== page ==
PHILADELPHIA (CBS) — As temperatures continue to drop to the single digits in and around the Philadelphia area, students and parents from across the country spent time in Old City wondering what it was like for those who lived during cold winters of the Revolutionary War.SEPTA Union Unanimously Approves Strike If Deal Isn't Reached
“The period of the American Revolutionary War is right at the tail end of what was called the Little Ice Age,” said Tyler Putman with the Museum of the American Revolution.
Putman is the gallery education manager at the museum and if you feel cold in 2017, look back 240 years for perspective.READ MORE: Double Shooting In Eastwick Kills 25-Year-Old Man, Wounds Pregnant Woman: Police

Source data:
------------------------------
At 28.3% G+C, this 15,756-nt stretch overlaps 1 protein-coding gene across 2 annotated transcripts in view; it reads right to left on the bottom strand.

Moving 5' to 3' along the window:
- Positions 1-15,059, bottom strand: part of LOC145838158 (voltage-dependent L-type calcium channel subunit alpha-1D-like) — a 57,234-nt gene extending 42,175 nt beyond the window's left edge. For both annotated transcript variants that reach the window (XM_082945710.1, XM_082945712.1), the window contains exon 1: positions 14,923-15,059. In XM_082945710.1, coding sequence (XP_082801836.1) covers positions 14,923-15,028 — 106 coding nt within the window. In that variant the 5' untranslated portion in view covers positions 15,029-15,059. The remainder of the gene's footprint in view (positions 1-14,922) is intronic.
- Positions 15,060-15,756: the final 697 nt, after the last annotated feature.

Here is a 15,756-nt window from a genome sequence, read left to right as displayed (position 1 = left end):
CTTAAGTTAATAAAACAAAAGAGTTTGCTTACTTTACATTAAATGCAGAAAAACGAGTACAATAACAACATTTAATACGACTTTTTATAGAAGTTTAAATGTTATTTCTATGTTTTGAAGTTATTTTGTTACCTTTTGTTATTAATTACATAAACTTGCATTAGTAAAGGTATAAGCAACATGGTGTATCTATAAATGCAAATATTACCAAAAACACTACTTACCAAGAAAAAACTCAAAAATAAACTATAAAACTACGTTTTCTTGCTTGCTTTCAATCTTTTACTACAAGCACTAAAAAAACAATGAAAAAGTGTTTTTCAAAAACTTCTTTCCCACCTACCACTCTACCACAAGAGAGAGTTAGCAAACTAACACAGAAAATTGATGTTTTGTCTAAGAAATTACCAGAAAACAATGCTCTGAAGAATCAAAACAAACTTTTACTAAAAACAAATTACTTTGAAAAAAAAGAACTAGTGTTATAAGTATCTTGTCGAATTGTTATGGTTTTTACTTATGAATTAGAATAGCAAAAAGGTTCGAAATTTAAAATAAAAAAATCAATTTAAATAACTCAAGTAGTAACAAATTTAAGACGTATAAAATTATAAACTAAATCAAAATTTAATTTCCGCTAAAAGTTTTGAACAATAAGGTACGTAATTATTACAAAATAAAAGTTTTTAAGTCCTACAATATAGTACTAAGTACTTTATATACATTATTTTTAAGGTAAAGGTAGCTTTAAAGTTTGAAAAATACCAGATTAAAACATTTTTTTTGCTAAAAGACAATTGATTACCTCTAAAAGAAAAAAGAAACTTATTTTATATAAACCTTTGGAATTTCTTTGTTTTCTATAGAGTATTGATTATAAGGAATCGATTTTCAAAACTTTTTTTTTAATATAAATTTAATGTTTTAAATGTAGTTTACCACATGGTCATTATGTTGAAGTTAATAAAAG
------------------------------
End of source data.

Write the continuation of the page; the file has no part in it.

“They’re living in small wooden huts heated by a fireplace on the end and they’re all mostly wearing one or two layers of wool clothing,” he said.
Putman says the winter of 1779 was one of the coldest on record. Many people died from cold-associated illnesses.'I Want To Go To Class': Philadelphia Students, Parents On Edge As Possible SEPTA Strike Could Force Virtual Learning
“In the 18th century you might get a sinus infection that would progress into your lungs that could last for the whole winter that could even eventually prove to be fatal,” Putman said.